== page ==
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December 08, 2012

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One of your most valuable posts. Thanks, Gordo.

Nice photos as always. Thank you for the reminder to watch the shadows and darken when needed.

I definitely agree with you, Gordon.
The way I try to compose my photographs is always based on seeing shadows as if they were solid shapes.
Shadow detail can give interesting or even surprising results under a technical point of view sometimes, but a correct exposure does not depend mainly on that.
IMHO there is a technical issue camera manufacturers are overlooking though: highlight detail. Inaccurate histograms and overboosted fake-dynamic-range in most recent cameras make the expose-to-the-right rule extremely dangerous when shooting high-contrast scenes, which too often end up giving clipped highlits.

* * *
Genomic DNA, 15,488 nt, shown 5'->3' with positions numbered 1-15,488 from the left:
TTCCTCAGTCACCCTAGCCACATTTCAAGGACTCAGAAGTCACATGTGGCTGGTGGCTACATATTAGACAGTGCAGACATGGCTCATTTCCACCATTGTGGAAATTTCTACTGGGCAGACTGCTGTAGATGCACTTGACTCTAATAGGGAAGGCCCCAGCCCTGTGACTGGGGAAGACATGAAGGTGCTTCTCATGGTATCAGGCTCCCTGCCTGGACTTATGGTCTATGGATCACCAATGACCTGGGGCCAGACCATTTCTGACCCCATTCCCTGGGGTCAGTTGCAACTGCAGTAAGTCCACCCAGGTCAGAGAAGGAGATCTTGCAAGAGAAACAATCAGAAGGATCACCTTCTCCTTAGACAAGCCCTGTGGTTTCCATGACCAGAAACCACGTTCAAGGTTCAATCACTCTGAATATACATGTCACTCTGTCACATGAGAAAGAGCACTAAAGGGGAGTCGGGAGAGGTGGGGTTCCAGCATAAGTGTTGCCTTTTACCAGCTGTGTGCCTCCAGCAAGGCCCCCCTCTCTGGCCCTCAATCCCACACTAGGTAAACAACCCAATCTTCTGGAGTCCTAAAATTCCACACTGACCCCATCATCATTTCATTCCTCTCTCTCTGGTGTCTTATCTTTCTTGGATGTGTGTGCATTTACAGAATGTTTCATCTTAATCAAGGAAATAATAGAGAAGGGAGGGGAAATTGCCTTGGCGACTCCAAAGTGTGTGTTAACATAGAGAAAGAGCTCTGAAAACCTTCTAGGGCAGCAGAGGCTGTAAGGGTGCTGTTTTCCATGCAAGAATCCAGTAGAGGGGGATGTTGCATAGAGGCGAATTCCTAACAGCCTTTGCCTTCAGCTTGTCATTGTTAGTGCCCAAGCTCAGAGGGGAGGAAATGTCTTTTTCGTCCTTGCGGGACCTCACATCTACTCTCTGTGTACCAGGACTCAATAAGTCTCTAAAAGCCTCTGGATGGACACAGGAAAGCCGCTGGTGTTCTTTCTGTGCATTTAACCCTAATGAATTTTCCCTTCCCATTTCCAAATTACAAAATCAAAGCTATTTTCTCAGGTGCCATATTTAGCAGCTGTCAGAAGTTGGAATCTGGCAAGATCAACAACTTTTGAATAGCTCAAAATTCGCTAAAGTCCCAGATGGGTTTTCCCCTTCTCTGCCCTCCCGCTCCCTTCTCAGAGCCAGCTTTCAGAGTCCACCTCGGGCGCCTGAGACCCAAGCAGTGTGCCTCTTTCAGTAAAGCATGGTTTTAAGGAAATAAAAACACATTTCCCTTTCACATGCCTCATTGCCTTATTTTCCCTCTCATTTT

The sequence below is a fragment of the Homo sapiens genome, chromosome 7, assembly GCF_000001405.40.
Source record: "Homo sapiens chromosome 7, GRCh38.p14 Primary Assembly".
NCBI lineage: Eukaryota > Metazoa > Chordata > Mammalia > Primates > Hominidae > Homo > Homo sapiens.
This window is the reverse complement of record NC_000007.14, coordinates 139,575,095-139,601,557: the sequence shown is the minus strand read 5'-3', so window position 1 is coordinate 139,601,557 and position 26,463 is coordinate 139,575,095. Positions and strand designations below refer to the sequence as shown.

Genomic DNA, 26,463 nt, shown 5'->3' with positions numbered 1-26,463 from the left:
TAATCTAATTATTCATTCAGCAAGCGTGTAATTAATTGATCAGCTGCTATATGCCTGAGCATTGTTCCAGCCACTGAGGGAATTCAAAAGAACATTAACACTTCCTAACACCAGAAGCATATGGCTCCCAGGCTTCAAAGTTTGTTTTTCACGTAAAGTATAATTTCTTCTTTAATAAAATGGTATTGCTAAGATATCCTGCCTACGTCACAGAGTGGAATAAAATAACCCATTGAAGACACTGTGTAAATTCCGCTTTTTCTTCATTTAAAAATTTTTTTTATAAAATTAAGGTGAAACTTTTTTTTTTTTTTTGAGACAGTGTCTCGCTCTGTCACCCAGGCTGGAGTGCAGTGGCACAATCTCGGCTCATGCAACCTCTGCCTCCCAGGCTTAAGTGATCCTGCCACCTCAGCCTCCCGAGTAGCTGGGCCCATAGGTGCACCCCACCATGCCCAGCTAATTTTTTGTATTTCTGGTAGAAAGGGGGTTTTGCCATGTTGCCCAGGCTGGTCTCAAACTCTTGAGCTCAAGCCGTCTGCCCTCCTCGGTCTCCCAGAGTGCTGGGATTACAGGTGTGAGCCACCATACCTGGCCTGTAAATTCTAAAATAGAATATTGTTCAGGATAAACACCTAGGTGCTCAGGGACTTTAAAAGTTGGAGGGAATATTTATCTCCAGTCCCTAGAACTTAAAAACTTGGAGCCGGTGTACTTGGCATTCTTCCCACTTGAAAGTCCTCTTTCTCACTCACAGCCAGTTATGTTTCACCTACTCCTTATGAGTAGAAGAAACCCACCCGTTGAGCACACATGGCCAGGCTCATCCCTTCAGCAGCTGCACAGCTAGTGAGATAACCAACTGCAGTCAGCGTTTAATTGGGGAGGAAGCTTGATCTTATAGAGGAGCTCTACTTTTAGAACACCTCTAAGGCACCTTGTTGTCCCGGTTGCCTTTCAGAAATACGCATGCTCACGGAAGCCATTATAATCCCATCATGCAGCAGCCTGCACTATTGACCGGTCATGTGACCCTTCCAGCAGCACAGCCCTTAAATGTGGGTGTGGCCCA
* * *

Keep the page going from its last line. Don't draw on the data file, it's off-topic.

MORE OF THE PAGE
Why don't they provide, in their often crappily long menu lists, an option allowing a real highlight-clipping-safe exposure in P, M and S modes? This would be a resourceful relieve, allowing the photographer to concentrate on framing and composing instead of manually helping the so-called semi-automatic exposure system.
And would create those creamy deep dark shadows that mark the difference between a photocopy and an image.

I agree that this is a valuable post for the practicing photographer. I find myself facing these choices about letting the shadows fall or not, and I believe I follow your same approach. Play with the sliders and see where highlights distract or not, and find the balance you want. My film experience has me looking for those details in the shadows, but if they aren't worth seeing, it's okay. However, I don't want a big black muddy void, either. It all just depends on the image.

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